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Re: [CSSWG] Minutes and Resolutions 2009-02-04: box-shadow and border-image

From: Brad Kemper <brad.kemper@gmail.com>
Date: Sat, 7 Feb 2009 15:04:47 -0800
Cc: fantasai <fantasai.lists@inkedblade.net>, "www-style@w3.org" <www-style@w3.org>
Message-Id: <D98D1F90-9356-4DB1-8F5B-C35C769D9933@gmail.com>
To: robert@ocallahan.org

On Feb 6, 2009, at 9:58 PM, Robert O'Callahan wrote:

> FWIW I wasn't involved in the WG meeting, since I'm not in the WG

I didn't say you were. You asked why I mentioned nobody giving any of  
your reason in their meeting (or at least, that is what I understood  
"so?" to mean in the context), and I told you that they didn't seem to  
consider many of the reasons on either side. So they voted without  
everyone there considering all the pros and cons of what they were  
voting on, either in ignorance or knowingly. One reason I can imagine  
a member not adequately discussing it is because he or she had already  
made up his or her mind.

> Oh, also, making the border thicker to account for the shadow will  
> affect layout. You'll need to apply negative margins

So does specifying a width for image-border that is different from the  
original border. Plus, it is no worse than what authors are doing  
today with background images to create button shapes with shadows. If  
they want to tweak the position with a few pixels of negative margin,  
it is not burdensome to do so, and there are usually enough other  
wrappers to be found in the HTML that a different one could be used  
with some padding or margin if you need some extra space outside of  
that measured in ems.

> I never said they did. It happens more often for low bandwidth  
> situations. Also the vast majority of of all users do not disable  
> JavaScript and do not read Armenian. Yet some of us want to be able  
> to give them a good online experience anyway. As good as we can with  
> often limited authoring time.
>
> We don't break other features to optimize for users with script  
> disabled or who read Armenian.

But you are willing to break a very reasonable fallback feature in a  
situation where other fallback is allowed for the same thing (no image- 
border available to the UA). And why? So that normally indistinct  
shadows can be in higher resolution than the borders they straddle.  
That is not a good reason to break a reasonable and orthogonal  
fallback. Especially when on the vast majority of possible image- 
borders, your shadow won't line up with anything anyway.

> If we have to choose, we optimize for the common case,

No, you are optimizing for images that are straight-edged, with either  
square or round corners. With all the possible shapes, that cannot  
possibly be considered the common case.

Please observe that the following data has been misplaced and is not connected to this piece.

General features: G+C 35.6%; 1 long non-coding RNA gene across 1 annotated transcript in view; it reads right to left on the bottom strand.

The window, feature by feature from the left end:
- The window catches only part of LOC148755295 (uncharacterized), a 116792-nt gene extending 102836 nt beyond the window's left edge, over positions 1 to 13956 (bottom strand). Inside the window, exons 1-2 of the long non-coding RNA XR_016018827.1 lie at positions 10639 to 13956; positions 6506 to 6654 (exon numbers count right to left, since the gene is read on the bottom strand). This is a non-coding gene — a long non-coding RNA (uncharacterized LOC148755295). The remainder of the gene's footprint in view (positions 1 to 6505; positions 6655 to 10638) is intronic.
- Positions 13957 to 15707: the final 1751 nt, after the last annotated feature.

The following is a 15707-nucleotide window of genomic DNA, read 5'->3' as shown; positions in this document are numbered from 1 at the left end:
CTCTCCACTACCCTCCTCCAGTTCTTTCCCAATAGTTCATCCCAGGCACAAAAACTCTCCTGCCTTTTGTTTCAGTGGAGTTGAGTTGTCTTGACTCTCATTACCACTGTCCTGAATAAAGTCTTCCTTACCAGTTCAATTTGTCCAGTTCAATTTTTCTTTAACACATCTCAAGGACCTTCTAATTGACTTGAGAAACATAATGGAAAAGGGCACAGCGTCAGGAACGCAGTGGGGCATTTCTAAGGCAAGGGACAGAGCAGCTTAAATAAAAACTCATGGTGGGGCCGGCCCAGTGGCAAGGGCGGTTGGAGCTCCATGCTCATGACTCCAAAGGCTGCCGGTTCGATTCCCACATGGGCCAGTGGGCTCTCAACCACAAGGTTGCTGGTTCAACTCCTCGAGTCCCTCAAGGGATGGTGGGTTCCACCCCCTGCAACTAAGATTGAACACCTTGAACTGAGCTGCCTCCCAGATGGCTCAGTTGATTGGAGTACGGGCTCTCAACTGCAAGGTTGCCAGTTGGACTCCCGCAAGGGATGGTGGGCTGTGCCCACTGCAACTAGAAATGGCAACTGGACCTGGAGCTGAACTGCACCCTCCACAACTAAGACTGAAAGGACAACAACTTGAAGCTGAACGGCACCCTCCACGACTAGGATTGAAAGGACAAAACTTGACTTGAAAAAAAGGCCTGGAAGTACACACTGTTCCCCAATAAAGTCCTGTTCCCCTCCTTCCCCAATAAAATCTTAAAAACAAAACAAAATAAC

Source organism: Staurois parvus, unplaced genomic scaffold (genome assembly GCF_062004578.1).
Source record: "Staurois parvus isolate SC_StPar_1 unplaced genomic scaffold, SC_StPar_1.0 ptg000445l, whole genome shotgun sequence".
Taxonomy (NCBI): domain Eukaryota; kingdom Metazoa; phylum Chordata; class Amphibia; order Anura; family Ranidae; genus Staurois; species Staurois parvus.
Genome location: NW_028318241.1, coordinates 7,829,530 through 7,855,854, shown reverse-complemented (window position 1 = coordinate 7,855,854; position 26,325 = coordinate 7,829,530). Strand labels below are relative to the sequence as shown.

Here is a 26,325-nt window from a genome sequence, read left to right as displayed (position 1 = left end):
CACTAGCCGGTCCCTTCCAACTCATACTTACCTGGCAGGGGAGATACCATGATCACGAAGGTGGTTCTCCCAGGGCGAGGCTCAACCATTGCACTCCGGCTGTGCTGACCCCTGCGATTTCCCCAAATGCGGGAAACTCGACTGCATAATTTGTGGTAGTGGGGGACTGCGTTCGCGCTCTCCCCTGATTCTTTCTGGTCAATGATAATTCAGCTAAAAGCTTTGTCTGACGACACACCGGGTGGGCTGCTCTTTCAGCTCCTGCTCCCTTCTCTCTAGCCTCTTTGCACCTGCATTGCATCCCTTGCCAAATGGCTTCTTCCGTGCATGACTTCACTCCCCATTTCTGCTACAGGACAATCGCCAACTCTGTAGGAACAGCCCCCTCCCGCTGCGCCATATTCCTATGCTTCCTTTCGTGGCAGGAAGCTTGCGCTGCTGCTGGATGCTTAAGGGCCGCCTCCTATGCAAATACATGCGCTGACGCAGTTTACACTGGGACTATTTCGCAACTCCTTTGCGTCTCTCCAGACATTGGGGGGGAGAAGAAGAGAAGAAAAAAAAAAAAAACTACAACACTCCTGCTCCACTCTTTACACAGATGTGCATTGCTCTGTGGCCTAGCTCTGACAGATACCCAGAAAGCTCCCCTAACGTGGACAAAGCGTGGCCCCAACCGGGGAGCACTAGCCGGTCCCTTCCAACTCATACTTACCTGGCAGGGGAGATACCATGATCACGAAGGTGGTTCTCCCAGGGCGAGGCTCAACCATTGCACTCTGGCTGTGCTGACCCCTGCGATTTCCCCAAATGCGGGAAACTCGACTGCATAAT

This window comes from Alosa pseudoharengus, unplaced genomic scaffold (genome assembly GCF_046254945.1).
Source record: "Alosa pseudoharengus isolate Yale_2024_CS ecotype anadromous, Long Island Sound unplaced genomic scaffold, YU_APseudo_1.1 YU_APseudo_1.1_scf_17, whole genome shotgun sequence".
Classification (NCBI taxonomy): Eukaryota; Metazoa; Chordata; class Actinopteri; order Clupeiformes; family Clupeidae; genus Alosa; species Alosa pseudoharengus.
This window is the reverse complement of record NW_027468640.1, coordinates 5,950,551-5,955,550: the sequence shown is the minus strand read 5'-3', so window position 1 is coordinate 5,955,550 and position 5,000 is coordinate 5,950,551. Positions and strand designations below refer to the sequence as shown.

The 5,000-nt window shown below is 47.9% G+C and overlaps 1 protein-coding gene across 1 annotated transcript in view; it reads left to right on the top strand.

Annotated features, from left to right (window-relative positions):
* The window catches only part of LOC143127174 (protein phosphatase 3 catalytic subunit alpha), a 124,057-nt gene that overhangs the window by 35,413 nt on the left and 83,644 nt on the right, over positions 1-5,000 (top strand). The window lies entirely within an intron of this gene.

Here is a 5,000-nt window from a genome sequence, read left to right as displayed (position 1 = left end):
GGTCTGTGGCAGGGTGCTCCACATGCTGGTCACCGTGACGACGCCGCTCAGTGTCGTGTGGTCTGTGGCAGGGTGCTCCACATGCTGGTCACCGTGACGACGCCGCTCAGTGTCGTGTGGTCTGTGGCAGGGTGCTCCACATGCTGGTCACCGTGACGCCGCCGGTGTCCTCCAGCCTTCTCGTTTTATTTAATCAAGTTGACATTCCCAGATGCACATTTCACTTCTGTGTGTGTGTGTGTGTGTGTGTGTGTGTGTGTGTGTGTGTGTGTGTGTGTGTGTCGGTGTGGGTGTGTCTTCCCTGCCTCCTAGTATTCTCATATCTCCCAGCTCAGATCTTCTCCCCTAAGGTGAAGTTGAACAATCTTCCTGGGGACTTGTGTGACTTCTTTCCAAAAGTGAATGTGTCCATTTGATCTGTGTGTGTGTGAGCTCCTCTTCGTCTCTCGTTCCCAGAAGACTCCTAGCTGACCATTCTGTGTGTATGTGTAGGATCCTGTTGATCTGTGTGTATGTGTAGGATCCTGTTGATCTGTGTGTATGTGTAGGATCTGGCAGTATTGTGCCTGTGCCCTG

> in this case when images can be loaded.

When images are loaded, having the shadow as part of the image is  
still the best bet, except in those minority times when the images  
happen to have the exact same outer shape as the border box. And even  
then, in that limited situation, the only advantages you get are:

1. to have shadow color that can be easily changed via a single value  
in CSS, even though most designs these days don't need to, and even  
though the effect can be created in via an additional image (which  
would be tiny in the most common use case of this uncommon  
occurrence), and

2. to have shadows that are higher resolution than the image-based  
border, even though–in virtually every case–the resolution of the  
shadow will be much less important to any author than the resolution  
of images making up the border, because shadows are typically blurry  
anyway. And guess what? You can have high resolution image-borders if  
it is important to the author, and by building the shadows into the  
images they become just as high-res.

Those limited benefits in those limited circumstances are not work  
discarding the same sort of fallback to box-shadow as with the  
fallback to borders.

> The few users who do disable images obviously don't care about  
> visual effects on the Web and will not be disturbed by pages not  
> falling back to box-shadow.
>
> And don't forget this point. Your mission here is to provide a  
> fallback shadow to users who have already indicated they don't care.

Turning off images (or image-borders) or not having them available in  
the UA does not mean that design doesn't matter. It might just mean  
that loading images takes too much time, or that they are unlikely to  
look good due to a tiny screen, or that they were not a implementation  
priority.

> Because that's a very tiny benefit and the price is adding a